The enthusiasm for Bitcoin and dramatic increase in its value in 2017 has proven to be very attractive to cybercriminals, who took advantage of investors’ lack of knowledge to hack them.
Cryptocurrencies have in fact shown to have serious security and governance flaws. Other cybercurrency risks have also been exposed: “Managing and handling cryptocurrencies is risky for people,” says Louis Roy, Assurance Partner and President of Catallaxy, subsidiary of Raymond Chabot Grant Thornton.
“For example, if you lost your private key, you would no longer have access to your assets. This isn’t like misplacing your debit card, which can easily be replaced.”
Many investors keep their assets as cryptocurrencies on their cellphone. In addition to the risk of losing their assets, they could be the target of cyberattacks. Investors must therefore be even more vigilant, especially when it comes to phishing scams.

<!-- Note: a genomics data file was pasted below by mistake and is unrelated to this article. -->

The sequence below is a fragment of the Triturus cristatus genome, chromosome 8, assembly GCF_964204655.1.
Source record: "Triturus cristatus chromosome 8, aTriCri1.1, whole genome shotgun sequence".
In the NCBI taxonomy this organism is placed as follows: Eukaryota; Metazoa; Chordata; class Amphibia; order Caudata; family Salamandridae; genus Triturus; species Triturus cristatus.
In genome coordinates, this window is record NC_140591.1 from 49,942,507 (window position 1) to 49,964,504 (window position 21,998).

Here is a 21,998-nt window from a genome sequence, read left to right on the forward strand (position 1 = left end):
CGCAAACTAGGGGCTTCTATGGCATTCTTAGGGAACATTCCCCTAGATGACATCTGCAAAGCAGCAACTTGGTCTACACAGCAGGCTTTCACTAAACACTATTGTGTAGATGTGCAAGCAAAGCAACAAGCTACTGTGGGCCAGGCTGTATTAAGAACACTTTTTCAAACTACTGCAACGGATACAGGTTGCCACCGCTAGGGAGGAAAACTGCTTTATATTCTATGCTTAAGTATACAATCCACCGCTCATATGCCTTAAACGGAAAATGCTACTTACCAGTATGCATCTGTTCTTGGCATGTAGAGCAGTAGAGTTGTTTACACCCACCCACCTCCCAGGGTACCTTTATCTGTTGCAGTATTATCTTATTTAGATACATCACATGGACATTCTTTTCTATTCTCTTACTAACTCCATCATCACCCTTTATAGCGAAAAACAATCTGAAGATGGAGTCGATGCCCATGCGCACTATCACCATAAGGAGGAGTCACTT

Some investors rely on an intermediary to manage their cryptocurrencies.
“In some cases, the loss of assets is not due to an attack, but rather to a management or fraud issue,” Roy adds.
Recently, the suspicious death of the company founder resulted in more than $250M in losses for the cheated investors.
Roy questions: “How can you explain that a company leader had millions of his clients’ dollars all to himself on his personal computer? To improve cybersecurity in the cryptocurrency field, we’ll have to stimulate technological innovations and better inform users, but there are regulatory framework issues as well.”
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